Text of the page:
File Photo by Mark Bushnell Historian Kevin Thornton holds a University of Vermont account book from the 1830s, which shows the tuition payments made by Andrew Harris, the school’s first black graduate. Harris paid the standard tuition fee of only 50 cents per semester.
BRANDON — Kevin Thornton is on a mission — a mission to have the University of Vermont recognize Andrew Harris, its first African-American graduate.
Harris overcame extreme prejudice from his classmates to graduate in 1838.
Thornton said his attempts to have UVM acknowledge Harris had been ignored. But that didn’t stop the UVM history professor and Brandon resident from spreading the word about Harris.
This week, Thornton’s persistence paid off when a UVM official acknowledged Harris’ place in the school’s history.
“The story of Andrew Harris was unknown to the University of Vermont community for many years until the Special Collections director at UVM Libraries confirmed his status as the first African-American to graduate from the university, a fact that was noted in an article in our alumni magazine,” Thomas Gustafson, vice president for university relations and administration, said in an email.
Until recently, UVM was thought to have graduated its first black student in 1877.
Harris, who was from the Finger Lakes region of New York, was living in Troy at the time when he decided to pursue a higher education, said Thornton, who followed through on the initial discovery.
Thornton said Harris’ application for admission to nearby Union College was rejected. He then worked his way up the Champlain Valley, where he was also turned down by Middlebury College.
Harris had better luck when he applied to UVM and was accepted.
But Harris’ years at UVM were miserable, Thornton said.
He said when Harris “first entered the university, students said they wouldn’t attend classes with him,” but they backed down after the president gave them an ultimatum.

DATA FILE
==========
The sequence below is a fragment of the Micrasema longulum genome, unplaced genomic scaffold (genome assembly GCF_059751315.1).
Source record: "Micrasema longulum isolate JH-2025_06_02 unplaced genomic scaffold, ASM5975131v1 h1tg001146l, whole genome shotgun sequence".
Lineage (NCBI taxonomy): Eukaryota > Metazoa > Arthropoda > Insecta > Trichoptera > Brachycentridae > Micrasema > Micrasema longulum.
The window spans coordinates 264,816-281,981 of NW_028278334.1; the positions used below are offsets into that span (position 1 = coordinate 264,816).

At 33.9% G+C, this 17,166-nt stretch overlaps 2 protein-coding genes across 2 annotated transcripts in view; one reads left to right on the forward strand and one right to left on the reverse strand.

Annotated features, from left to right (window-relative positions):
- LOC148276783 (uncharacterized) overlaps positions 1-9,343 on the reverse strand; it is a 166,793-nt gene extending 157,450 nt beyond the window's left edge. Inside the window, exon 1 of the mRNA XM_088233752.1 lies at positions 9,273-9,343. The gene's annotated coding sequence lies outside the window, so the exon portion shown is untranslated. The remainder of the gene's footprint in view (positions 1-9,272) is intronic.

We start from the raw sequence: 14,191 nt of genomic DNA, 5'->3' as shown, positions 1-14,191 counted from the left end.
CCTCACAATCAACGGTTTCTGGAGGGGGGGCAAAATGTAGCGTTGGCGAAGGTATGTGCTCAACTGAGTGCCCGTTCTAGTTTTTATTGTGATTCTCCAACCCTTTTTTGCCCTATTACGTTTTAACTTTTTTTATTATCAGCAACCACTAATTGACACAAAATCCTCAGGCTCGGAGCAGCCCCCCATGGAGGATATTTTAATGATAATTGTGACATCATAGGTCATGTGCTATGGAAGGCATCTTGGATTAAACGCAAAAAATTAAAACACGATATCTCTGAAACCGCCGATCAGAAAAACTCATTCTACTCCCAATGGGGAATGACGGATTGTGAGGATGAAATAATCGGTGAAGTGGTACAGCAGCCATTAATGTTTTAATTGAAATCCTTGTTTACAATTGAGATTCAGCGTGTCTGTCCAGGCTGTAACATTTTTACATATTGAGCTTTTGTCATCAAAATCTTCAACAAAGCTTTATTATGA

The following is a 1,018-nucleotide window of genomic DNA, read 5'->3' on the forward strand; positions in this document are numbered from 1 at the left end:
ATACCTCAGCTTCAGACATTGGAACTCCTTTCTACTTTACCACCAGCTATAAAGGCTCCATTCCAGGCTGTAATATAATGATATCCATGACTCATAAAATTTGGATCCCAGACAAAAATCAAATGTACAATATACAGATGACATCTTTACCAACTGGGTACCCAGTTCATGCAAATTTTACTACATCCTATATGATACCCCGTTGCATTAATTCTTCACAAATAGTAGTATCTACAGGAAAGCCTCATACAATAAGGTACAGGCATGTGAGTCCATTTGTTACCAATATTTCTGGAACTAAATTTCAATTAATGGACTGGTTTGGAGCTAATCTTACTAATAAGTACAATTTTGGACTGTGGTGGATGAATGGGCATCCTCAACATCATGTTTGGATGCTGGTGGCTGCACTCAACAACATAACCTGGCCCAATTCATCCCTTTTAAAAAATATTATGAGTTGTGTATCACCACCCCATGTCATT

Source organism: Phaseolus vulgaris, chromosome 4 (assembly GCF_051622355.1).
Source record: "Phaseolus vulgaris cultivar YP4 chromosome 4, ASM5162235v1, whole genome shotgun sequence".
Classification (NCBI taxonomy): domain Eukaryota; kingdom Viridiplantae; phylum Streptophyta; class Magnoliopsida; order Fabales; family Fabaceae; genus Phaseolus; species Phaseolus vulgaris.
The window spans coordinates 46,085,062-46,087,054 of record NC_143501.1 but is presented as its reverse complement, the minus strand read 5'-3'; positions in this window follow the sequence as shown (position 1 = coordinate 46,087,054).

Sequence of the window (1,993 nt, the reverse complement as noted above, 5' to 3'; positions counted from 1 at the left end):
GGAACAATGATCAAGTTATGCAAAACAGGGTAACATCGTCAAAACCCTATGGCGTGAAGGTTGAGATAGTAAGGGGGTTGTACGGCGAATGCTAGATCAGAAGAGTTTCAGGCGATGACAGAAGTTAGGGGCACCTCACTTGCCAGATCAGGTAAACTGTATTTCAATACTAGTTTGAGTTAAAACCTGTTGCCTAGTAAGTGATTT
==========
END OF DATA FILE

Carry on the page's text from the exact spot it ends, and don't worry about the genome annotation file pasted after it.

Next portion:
Like other college students at the time, Harris studied the classics, Greek and Latin literature, math and some science.
Thornton said the prejudice even extended to the grade sheets, which were listed alphabetically, except for Harris, who was listed at the bottom.
“There’s an account of the graduation in 1838 that says he was not allowed to come on stage to accept his degree,” Thornton said.
He said the school’s administration caved in to a threat by Harris’ fellow classmates to boycott the ceremony if Harris were allowed to participate.
After his graduation in 1838, Harris moved to New York and then Philadelphia, where he “becomes part of a very tiny, black intellectual elite and someone who is also connected to a lot of white abolitionists and reformers,” Thornton said.
At the time, Harris also became a Presbyterian minister. But in 1841, just three years after his graduation, he died unexpectedly.
Thornton regards Harris as a pioneer and a graduate UVM should recognize for overcoming discrimination to obtain his degree.
“I admire the guy, and I also think UVM owes him a little bit,” Thornton said.
Gustafson, the UVM official, agreed.
“It has taken time to give Harris the acknowledgement on campus received by George Washington Henderson, who was thought to be the university’s first African-American graduate, but plans are in development to bring much deserved attention to him, an endeavor that will be facilitated by Professor Thornton’s thoroughgoing research efforts,” Gustafson said. “While it’s premature to talk about specifics, we’re confident that the university will find the appropriate way to recognize and honor this important historical figure and highly significant member of UVM’s alumni community.”
Thornton’s frustration prompted him to offer the following resolution at the Brandon town meeting last week:
“The town of Brandon instructs and directs its legislators to inquire why the University of Vermont has spent over $1 million on its president’s residence and approximately $400,000 landscaping the administration building but has done nothing to commemorate Andrew Harris, class of 1838, the first black abolitionist in America with a college degree.”
Thornton said the resolution passed on a voice vote with only one “nay.”
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